Figure 5: Rare color photograph of the USS Drayton underway at sea off the U.S. West Coast, circa October 1941. Photographed from a Navy SNJ aircraft, whose starboard wing is in the foreground. Note Drayton's camouflage, which was the source of her contemporary nickname "The Blue Beetle." Official U.S. Navy Photograph, now in the collections of the National Archives. Click on photograph for larger image.
Figure 6: USS Drayton photographed at Pearl Harbor on 5 October 1942. Drayton had collided with USS Flusser (DD-368) during exercises in the Hawaiian area the day before. USS Portland (CA-33) and USS Saratoga (CV-3) are partially visible in the background. U.S. Naval Historical Center Photograph. Click on photograph for larger image.
Figure 7: USS Drayton underway off the Mare Island Navy Yard, California, 28 June 1944. Her camouflage is Measure 31, Design 23d. U.S. Naval Historical Center Photograph. Click on photograph for larger image.
Figure 8: USS Drayton bombarding Palawan Island, Philippines, on 28 February 1945. U.S. Naval Historical Center Photograph. Click on photograph for larger image.
Named after Percival Drayton (1812-1865), a famous Union Civil War Captain, the USS Drayton (DD-366) was a 1,500-ton Mahan class destroyer that was built by the Bath Iron Works at Bath, Maine. She was commissioned on 1 September 1936 and was approximately 341 feet long and 35 feet wide, and had a top speed of 37 knots and a crew of 158 officers and men. Drayton was originally armed with five 5-inch guns, twelve 21-inch torpedo tubes and depth charges, but additional anti-aircraft guns were added during World War II.
From 6 October 1936 to 5 December, Drayton visited Europe during her shakedown cruise. In 1937, Drayton was sent to the Pacific and in July she took part in the search effort for Amelia Earhart. After the search was called off, Drayton took part in numerous training exercises along America’s West Coast and Hawaii. In October 1939, the ship’s home port changed from San Diego, California, to Pearl Harbor, Hawaii.
When Pearl Harbor was attacked on 7 December 1941, Drayton was at sea escorting the aircraft carrier USS Lexington (CV-2). Drayton was assigned to escort duties during the first few months of the war, traveling to Christmas Island in the Indian Ocean and to Fiji. She then escorted the carrier Enterprise (CV-6) on raids in the central Pacific and, after a brief overhaul at Mare Island, California, in April 1942, Drayton patrolled the waters off the West Coast and Hawaii for the next six months. In November 1942, she took part in the terrible naval battle off Guadalcanal. At the end of that month, Drayton participated in the disastrous battle of Tassafaronga, in which the US Navy suffered a stunning defeat at the hands of the Japanese Navy. The ship did not sustain any major damage during the battle and continued escorting merchant ships and warships in the Solomon Islands, as well as bombarding Japanese shore targets and taking part in several amphibious assaults in New Guinea.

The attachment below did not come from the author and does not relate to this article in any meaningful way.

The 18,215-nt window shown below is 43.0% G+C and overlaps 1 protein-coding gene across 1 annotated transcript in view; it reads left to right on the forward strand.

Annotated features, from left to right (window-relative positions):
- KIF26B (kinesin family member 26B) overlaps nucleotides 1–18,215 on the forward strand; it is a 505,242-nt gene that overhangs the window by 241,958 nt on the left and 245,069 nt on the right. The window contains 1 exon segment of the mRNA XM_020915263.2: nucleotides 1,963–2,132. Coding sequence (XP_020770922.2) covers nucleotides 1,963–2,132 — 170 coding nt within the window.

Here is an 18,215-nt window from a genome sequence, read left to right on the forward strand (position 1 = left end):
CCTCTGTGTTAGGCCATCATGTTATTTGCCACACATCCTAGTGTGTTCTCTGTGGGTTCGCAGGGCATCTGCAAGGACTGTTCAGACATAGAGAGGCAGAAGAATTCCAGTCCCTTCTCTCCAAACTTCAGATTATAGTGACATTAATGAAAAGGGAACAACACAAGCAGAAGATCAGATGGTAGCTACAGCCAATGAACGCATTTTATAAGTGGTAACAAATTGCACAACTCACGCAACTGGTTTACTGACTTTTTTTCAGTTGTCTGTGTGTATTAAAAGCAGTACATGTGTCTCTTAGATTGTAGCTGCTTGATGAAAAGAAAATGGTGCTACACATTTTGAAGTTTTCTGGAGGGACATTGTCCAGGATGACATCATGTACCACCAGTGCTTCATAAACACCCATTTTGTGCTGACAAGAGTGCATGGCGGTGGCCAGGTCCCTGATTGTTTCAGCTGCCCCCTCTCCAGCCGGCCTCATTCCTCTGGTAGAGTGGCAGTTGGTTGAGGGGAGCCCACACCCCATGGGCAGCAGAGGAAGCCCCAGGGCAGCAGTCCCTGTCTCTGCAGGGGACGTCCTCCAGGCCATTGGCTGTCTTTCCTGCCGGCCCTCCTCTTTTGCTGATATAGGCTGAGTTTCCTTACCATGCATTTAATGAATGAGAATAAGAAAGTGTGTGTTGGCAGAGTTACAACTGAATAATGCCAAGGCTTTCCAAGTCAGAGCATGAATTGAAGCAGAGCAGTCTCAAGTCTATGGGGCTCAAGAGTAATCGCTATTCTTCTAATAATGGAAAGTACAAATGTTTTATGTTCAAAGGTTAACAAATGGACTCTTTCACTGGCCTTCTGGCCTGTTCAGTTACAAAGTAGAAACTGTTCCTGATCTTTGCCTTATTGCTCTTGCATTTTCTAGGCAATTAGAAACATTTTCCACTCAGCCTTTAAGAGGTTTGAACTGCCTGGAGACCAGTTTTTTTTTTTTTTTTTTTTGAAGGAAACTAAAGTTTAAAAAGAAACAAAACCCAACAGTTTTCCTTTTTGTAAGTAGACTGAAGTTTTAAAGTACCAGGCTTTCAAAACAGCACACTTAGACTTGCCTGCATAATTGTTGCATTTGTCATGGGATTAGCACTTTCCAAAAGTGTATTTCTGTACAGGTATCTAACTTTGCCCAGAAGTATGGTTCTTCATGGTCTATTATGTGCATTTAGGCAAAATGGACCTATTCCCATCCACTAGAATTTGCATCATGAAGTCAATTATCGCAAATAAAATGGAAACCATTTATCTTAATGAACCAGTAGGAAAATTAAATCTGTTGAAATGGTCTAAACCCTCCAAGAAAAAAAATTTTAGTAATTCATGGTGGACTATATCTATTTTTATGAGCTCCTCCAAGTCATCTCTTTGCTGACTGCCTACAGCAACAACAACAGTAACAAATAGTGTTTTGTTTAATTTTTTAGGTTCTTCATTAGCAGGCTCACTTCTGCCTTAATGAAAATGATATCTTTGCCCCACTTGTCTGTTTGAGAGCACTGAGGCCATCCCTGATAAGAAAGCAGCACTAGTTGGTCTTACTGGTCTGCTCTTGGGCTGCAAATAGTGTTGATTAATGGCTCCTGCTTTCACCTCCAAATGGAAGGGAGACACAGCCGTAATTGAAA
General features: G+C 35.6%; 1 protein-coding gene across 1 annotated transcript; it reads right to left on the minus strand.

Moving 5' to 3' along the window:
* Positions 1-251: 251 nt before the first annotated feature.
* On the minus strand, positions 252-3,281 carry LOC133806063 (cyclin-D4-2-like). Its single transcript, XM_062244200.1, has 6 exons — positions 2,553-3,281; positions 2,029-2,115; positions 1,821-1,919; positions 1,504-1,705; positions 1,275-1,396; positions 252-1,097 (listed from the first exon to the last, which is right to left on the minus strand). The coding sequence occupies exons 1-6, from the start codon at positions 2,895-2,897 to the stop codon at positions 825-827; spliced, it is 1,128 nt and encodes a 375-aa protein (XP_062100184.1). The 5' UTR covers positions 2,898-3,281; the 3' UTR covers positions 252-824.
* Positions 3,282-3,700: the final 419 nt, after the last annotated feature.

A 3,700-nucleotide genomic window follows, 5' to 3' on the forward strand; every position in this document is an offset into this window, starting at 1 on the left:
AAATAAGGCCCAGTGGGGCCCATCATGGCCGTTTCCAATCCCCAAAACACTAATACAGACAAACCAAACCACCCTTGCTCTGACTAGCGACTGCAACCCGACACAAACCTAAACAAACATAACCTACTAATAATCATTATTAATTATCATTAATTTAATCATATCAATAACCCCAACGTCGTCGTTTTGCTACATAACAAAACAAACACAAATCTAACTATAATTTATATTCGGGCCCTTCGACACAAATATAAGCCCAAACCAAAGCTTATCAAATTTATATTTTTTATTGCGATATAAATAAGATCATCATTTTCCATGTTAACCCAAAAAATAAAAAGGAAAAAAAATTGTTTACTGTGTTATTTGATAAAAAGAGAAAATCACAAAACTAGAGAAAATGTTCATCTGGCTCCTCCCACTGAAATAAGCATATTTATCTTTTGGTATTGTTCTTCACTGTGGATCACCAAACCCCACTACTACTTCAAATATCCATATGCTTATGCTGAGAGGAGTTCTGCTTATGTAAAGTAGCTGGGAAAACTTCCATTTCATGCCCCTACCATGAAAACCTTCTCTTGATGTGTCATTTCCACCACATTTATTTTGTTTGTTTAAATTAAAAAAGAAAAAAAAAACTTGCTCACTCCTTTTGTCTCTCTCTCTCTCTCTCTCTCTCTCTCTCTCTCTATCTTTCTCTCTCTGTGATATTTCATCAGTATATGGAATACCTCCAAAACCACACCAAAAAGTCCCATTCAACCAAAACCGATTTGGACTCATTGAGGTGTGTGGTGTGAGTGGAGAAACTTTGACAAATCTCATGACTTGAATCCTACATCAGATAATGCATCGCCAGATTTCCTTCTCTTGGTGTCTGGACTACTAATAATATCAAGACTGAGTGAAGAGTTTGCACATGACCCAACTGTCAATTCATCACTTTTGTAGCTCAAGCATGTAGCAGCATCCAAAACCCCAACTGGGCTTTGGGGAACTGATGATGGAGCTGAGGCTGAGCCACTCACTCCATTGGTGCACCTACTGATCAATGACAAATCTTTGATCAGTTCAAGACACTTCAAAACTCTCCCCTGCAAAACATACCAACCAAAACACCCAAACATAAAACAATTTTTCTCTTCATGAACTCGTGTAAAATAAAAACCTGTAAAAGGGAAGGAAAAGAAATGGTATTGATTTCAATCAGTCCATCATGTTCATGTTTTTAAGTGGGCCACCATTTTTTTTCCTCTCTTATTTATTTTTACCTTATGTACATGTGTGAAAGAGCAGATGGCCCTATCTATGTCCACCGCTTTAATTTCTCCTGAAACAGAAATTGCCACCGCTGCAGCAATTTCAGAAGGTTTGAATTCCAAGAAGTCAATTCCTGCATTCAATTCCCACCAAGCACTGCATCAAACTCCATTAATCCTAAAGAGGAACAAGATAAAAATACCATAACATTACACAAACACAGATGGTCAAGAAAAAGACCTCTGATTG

After completing a second major overhaul at Mare Island in late June 1944, Drayton was sent back to Hawaii for a brief period of time before being assigned to patrol duties in the Marshall Islands. In October 1944, Drayton returned to New Guinea and then was sent to the Philippines to support the American amphibious assault on Leyte. While escorting a convoy of amphibious assault ships on 5 December 1944, Drayton was hit by a Japanese suicide plane. The resulting explosion killed eight men and wounded 19 others. The surviving crewmen were able to put out the fires and keep the ship in action, allowing Drayton to complete her original mission of escorting the amphibious assault ships to a secure harbor. The destroyer then steamed unassisted to Manus Island in New Guinea for repairs.
After being repaired, Drayton participated in the invasion of Lingayen Gulf, Luzon, in the Philippines on 9 January 1945. She provided constant fire support for the American forces on shore and went on to take part in the amphibious assaults at Mangarin Bay, Puerto Princesa, Cebu, and Ormoc Bay. On 23 April 1945, Drayton escorted ships for the invasion of Borneo, a job that lasted until 21 July. She returned to Manila on 29 July and left for New York on 7 August, arriving there on 12 September. Drayton was decommissioned in New York on 9 October 1945 and was sold for scrapping on 20 December 1946. Drayton received 11 battle stars for her service in World War II. She performed all of the typical duties normally associated with a “tin can” (as destroyers were called during the war), from escorting merchant ships and warships to bombarding enemy shore targets. Drayton, like so many other destroyers during World War II, showed just how tough a “tin can” could be.
Posted by Remo at 9:16 AM
Tuesday, July 1, 2008
Figure 1: USS Aaron Ward (DD-483) approaching USS Wasp (CV-7) on 17 August 1942, during operations in the Solomon Islands area. Note that her port anchor is missing, probably removed as a weight-saving measure. Also note her pattern camouflage. Official U.S. Navy Photograph, now in the collections of the National Archives. Click on photograph for larger image.
Figure 2: The USS Aaron Ward (DD-483) berthed at the Brooklyn Navy Yard on 4 May 1942. She shows a good example of the correctly applied US Navy Measure 12 Modified camouflage. USN courtesy of Floating Drydock. Click on photograph for larger image.
Figure 3: USS Aaron Ward (DD-483) probably photographed in New York Harbor, circa 15 May 1942. Wartime censors retouched this image. They removed radar antennas atop the gun director and foremast. Official U.S. Navy Photograph, from the collections of the Naval Historical Center. Click on photograph for larger image.